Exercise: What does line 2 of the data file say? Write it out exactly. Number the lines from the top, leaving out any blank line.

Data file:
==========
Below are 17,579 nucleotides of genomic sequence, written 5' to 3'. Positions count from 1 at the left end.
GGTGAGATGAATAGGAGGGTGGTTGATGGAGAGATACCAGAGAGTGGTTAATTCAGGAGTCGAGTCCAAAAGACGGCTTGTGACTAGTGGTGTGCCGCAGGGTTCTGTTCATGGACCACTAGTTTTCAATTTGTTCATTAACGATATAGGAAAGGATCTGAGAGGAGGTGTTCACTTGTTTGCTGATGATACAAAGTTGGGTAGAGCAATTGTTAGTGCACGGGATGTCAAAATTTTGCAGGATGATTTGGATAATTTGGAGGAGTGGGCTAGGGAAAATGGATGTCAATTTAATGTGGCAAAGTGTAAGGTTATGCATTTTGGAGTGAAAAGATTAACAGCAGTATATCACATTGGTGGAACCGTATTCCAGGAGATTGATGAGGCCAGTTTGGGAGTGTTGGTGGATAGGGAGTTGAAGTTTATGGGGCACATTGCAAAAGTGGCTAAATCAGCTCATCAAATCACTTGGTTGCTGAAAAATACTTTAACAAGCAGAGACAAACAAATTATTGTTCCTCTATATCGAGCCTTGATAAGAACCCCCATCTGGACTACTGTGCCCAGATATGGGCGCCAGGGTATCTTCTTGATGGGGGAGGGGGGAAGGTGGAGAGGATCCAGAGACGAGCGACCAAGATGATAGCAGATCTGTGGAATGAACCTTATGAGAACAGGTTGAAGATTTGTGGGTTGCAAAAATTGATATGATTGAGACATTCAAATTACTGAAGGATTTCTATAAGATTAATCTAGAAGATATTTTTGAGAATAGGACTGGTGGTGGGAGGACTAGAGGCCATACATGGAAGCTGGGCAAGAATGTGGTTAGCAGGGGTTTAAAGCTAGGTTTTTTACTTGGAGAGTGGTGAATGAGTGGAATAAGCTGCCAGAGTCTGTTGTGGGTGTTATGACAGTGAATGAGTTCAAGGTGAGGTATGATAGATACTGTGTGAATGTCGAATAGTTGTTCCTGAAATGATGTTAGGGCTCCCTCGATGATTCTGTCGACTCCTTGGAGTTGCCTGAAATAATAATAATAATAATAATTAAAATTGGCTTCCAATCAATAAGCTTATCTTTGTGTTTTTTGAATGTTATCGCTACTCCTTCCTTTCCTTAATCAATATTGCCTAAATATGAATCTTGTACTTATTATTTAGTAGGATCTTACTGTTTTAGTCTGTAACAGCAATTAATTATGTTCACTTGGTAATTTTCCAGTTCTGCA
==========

GGTGAGATGAATAGGAGGGTGGTTGATGGAGAGATACCAGAGAGTGGTTAATTCAGGAGTCGAGTCCAAAAGACGGCTTGTGACTAGTGGTGTGCCGCAGGGTTCTGTTCATGGACCACTAGTTTTCAATTTGTTCATTAACGATATAGGAAAGGATCTGAGAGGAGGTGTTCACTTGTTTGCTGATGATACAAAGTTGGGTAGAGCAATTGTTAGTGCACGGGATGTCAAAATTTTGCAGGATGATTTGGATAATTTGGAGGAGTGGGCTAGGGAAAATGGATGTCAATTTAATGTGGCAAAGTGTAAGGTTATGCATTTTGGAGTGAAAAGATTAACAGCAGTATATCACATTGGTGGAACCGTATTCCAGGAGATTGATGAGGCCAGTTTGGGAGTGTTGGTGGATAGGGAGTTGAAGTTTATGGGGCACATTGCAAAAGTGGCTAAATCAGCTCATCAAATCACTTGGTTGCTGAAAAATACTTTAACAAGCAGAGACAAACAAATTATTGTTCCTCTATATCGAGCCTTGATAAGAACCCCCATCTGGACTACTGTGCCCAGATATGGGCGCCAGGGTATCTTCTTGATGGGGGAGGGGGGAAGGTGGAGAGGATCCAGAGACGAGCGACCAAGATGATAGCAGATCTGTGGAATGAACCTTATGAGAACAGGTTGAAGATTTGTGGGTTGCAAAAATTGATATGATTGAGACATTCAAATTACTGAAGGATTTCTATAAGATTAATCTAGAAGATATTTTTGAGAATAGGACTGGTGGTGGGAGGACTAGAGGCCATACATGGAAGCTGGGCAAGAATGTGGTTAGCAGGGGTTTAAAGCTAGGTTTTTTACTTGGAGAGTGGTGAATGAGTGGAATAAGCTGCCAGAGTCTGTTGTGGGTGTTATGACAGTGAATGAGTTCAAGGTGAGGTATGATAGATACTGTGTGAATGTCGAATAGTTGTTCCTGAAATGATGTTAGGGCTCCCTCGATGATTCTGTCGACTCCTTGGAGTTGCCTGAAATAATAATAATAATAATAATTAAAATTGGCTTCCAATCAATAAGCTTATCTTTGTGTTTTTTGAATGTTATCGCTACTCCTTCCTTTCCTTAATCAATATTGCCTAAATATGAATCTTGTACTTATTATTTAGTAGGATCTTACTGTTTTAGTCTGTAACAGCAATTAATTATGTTCACTTGGTAATTTTCCAGTTCTGCA